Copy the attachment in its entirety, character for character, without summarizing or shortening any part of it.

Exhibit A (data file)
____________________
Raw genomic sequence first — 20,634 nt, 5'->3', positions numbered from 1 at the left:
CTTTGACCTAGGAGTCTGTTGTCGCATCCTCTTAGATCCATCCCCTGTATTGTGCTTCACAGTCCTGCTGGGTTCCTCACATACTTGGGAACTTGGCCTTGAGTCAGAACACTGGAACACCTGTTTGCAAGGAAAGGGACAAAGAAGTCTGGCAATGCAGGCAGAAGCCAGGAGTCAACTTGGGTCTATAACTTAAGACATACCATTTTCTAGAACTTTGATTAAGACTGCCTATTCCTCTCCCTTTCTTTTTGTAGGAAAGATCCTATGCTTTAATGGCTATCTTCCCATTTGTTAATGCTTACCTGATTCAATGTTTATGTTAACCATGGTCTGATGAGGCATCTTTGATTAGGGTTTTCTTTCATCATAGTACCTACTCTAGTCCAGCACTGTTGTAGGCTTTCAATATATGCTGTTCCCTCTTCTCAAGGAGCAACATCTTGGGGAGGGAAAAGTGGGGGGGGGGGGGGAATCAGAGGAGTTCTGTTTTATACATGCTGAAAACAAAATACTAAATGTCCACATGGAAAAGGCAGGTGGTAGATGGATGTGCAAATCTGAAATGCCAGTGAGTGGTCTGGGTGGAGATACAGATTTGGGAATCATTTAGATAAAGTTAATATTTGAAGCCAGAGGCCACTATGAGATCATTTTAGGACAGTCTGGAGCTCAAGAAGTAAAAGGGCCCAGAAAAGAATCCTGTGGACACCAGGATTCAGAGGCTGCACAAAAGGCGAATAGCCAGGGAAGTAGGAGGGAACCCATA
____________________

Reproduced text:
Raw genomic sequence first — 20,634 nt, 5'->3', positions numbered from 1 at the left:
CTTTGACCTAGGAGTCTGTTGTCGCATCCTCTTAGATCCATCCCCTGTATTGTGCTTCACAGTCCTGCTGGGTTCCTCACATACTTGGGAACTTGGCCTTGAGTCAGAACACTGGAACACCTGTTTGCAAGGAAAGGGACAAAGAAGTCTGGCAATGCAGGCAGAAGCCAGGAGTCAACTTGGGTCTATAACTTAAGACATACCATTTTCTAGAACTTTGATTAAGACTGCCTATTCCTCTCCCTTTCTTTTTGTAGGAAAGATCCTATGCTTTAATGGCTATCTTCCCATTTGTTAATGCTTACCTGATTCAATGTTTATGTTAACCATGGTCTGATGAGGCATCTTTGATTAGGGTTTTCTTTCATCATAGTACCTACTCTAGTCCAGCACTGTTGTAGGCTTTCAATATATGCTGTTCCCTCTTCTCAAGGAGCAACATCTTGGGGAGGGAAAAGTGGGGGGGGGGGGGGAATCAGAGGAGTTCTGTTTTATACATGCTGAAAACAAAATACTAAATGTCCACATGGAAAAGGCAGGTGGTAGATGGATGTGCAAATCTGAAATGCCAGTGAGTGGTCTGGGTGGAGATACAGATTTGGGAATCATTTAGATAAAGTTAATATTTGAAGCCAGAGGCCACTATGAGATCATTTTAGGACAGTCTGGAGCTCAAGAAGTAAAAGGGCCCAGAAAAGAATCCTGTGGACACCAGGATTCAGAGGCTGCACAAAAGGCGAATAGCCAGGGAAGTAGGAGGGAACCCATA